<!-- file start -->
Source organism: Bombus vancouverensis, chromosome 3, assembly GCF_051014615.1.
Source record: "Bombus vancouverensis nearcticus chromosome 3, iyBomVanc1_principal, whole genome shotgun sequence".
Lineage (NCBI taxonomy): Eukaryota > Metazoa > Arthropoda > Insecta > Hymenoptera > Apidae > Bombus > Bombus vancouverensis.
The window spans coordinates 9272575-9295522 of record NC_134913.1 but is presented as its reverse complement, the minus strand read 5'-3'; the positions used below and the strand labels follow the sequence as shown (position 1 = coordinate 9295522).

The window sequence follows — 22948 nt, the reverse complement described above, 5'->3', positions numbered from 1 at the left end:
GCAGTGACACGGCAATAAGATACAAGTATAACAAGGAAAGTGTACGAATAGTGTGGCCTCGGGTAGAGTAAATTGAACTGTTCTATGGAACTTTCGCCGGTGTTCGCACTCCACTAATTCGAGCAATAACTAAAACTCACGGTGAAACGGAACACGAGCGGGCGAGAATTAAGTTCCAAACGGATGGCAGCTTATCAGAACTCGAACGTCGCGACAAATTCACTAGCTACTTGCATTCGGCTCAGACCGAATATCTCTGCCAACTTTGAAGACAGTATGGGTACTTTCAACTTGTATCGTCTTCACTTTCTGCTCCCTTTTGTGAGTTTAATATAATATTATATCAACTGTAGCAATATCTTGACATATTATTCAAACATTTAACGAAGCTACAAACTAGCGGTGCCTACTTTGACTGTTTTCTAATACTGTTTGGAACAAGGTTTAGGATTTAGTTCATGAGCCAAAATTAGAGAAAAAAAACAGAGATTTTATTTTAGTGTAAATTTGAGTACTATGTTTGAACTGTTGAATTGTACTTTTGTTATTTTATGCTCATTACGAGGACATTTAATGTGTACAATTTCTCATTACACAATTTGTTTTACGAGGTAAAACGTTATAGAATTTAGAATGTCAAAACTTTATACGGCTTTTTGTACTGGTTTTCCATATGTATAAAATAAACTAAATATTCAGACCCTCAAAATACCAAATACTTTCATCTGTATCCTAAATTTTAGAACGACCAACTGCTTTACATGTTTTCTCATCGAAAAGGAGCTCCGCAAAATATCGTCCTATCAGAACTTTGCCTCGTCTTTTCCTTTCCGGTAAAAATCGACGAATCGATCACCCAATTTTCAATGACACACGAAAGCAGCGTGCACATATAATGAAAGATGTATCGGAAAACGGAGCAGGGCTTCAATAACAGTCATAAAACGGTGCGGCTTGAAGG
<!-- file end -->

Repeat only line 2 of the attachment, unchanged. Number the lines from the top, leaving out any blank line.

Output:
Source record: "Bombus vancouverensis nearcticus chromosome 3, iyBomVanc1_principal, whole genome shotgun sequence".